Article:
Making a Murderer had a chance to change that ignorance by bringing visibility to the flaws in the criminal justice system, but it failed to adequately portray the experience of the typical exoneree, a Black male. By bringing attention to wrongful convictions on a national scale, the documentary series successfully increased national discussion about our flawed criminal justice system. But, it was not the right discussion because it failed to acknowledge one of the main factors responsible for wrongful convictions when it chose Steven Avery, a white male from America’s heartland, as its protagonist. The reality is that the criminal justice system is unjust and racially biased against all minorities, especially Blacks. To make any sort of progress in our criminal justice system, we need to be having the right discussions and those discussions must include a focus on the role that race plays in our country and our criminal justice system. Once we start having the right discussions, then we can finally start to take actions to meaningfully change our broken and biased criminal justice system.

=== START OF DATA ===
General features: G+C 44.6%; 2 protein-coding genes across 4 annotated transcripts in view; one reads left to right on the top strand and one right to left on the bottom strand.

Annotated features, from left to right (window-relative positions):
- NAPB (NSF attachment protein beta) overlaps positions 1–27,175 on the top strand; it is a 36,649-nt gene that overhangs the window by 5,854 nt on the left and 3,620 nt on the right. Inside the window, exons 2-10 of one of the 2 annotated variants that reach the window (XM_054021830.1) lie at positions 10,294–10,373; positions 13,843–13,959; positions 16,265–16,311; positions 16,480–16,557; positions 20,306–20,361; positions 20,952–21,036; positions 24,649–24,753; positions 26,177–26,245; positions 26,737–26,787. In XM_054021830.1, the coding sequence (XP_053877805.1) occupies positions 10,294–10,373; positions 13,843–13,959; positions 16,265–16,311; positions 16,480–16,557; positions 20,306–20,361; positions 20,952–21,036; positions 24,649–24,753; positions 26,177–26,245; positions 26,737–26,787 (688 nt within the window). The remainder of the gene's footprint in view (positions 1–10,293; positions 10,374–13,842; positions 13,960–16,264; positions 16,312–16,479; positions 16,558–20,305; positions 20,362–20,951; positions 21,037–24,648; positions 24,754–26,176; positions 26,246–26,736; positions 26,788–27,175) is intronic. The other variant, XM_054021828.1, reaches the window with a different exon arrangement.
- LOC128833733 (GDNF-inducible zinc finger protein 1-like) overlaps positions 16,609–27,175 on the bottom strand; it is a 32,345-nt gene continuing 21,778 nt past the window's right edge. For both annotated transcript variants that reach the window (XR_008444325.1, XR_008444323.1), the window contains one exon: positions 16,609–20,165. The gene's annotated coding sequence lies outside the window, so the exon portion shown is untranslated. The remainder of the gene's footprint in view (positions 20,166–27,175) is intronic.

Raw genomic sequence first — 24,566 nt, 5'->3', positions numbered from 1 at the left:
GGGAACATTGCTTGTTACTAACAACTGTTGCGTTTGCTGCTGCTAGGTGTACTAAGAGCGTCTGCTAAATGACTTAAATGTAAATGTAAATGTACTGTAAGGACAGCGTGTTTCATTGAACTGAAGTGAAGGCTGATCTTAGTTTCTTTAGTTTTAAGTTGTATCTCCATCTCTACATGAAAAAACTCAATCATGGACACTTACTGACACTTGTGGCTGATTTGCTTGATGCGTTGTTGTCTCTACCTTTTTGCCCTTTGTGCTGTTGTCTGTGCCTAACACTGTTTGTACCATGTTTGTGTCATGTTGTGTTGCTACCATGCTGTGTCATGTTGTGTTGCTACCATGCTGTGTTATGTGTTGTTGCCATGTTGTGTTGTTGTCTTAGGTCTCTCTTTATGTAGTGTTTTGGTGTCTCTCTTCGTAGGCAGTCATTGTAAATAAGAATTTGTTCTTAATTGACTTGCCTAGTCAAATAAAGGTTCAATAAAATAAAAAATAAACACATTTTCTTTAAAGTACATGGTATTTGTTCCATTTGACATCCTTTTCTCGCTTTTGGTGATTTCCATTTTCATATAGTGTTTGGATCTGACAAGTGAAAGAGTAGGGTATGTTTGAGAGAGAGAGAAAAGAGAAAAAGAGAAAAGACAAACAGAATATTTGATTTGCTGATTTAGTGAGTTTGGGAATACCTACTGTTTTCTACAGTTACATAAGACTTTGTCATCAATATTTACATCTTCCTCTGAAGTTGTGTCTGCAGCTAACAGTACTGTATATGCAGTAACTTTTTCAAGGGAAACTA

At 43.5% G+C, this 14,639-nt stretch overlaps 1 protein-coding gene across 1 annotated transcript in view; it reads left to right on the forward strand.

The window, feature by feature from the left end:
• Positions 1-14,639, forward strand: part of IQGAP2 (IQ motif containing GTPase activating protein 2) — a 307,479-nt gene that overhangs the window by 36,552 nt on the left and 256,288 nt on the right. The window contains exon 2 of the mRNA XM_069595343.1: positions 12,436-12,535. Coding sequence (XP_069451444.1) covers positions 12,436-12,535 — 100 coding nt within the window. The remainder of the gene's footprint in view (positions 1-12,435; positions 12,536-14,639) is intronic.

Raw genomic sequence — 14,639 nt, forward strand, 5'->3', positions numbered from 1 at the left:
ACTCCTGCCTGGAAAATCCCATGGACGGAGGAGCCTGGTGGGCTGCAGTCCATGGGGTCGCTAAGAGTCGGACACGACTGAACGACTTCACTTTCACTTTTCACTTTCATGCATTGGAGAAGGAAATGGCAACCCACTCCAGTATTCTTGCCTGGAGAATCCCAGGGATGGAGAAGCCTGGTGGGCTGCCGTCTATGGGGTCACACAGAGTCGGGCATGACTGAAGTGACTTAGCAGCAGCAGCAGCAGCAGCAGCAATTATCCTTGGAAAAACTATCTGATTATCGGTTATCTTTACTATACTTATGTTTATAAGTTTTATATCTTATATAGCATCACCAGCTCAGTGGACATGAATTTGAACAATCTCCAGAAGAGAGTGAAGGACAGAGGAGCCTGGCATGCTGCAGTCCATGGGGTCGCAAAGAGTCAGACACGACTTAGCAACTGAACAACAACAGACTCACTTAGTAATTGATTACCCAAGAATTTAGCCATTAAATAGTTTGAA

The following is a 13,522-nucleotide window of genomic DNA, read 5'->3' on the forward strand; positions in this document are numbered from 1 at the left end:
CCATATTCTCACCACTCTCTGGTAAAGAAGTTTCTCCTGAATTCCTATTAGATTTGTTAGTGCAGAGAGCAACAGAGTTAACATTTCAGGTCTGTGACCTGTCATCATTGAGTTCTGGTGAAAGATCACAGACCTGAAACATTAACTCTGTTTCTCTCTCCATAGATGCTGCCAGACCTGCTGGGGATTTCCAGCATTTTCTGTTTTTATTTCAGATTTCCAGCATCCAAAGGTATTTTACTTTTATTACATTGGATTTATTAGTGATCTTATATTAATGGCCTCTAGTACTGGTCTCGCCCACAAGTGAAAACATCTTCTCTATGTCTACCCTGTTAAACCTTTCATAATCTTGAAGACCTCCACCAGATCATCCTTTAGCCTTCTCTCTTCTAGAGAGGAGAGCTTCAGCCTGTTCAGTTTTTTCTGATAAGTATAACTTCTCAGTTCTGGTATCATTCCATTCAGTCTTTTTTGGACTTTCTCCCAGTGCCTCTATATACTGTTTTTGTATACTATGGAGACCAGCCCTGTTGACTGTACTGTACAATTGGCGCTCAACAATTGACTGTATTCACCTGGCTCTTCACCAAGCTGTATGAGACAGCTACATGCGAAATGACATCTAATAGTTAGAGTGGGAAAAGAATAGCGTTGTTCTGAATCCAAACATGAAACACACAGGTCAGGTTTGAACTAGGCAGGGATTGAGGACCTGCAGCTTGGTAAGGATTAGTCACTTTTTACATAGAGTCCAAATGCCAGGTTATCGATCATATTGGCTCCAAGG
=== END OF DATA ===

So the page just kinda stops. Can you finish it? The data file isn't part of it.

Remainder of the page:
For that reason, Making a Murderer’s whitewashing of the wrongful conviction narrative was particularly disheartening. Moving forward, we need to use more honest and reflective narratives.
 The Cases: Steven Avery, Innocence Project, available at http://www.innocenceproject.org/cases-false-imprisonment/steven-avery.
 Heather Schwedel, What’s Really Going on in Making a Murderer? A Comprehensive Breakdown, Slate (Jan. 6, 2016 8:02AM), http://www.slate.com/blogs/browbeat/2016/01/06/making_a_murderer_plot_timeline_and_questions_breakdown.html.
 Supra, note 1.
 Supra, note 1; supra, note 2.
 Lisa Respers France, 5 Things to know about ‘Making a Murderer,’ CNN (Jan. 7, 2016 7:41PM), http://www.cnn.com/2016/01/07/entertainment/making-a-murderer-things-to-know-feat/.
 Supra, note 1.
 Supra, note 6.
 Jethro Nededog, Steven Avery just wrote a letter from jail to all ‘Making a Murderer’ supporters, Business Insider (Feb. 2, 2016), available at http://www.businessinsider.com/steven-avery-just-wrote-a-letter-from-jail-to-all-his-making-a-murderer-supporters-2016-2.
 FAQ: Steven Avery and Brendan Dassey Cases and “Making a Murderer,” Innocence Project (Jan. 21, 2016 6:30PM), available at http://www.innocenceproject.org/news-events-exonerations/2016/faq-steven-avery-and-brendan-dassey-cases-and-making-a-murderer.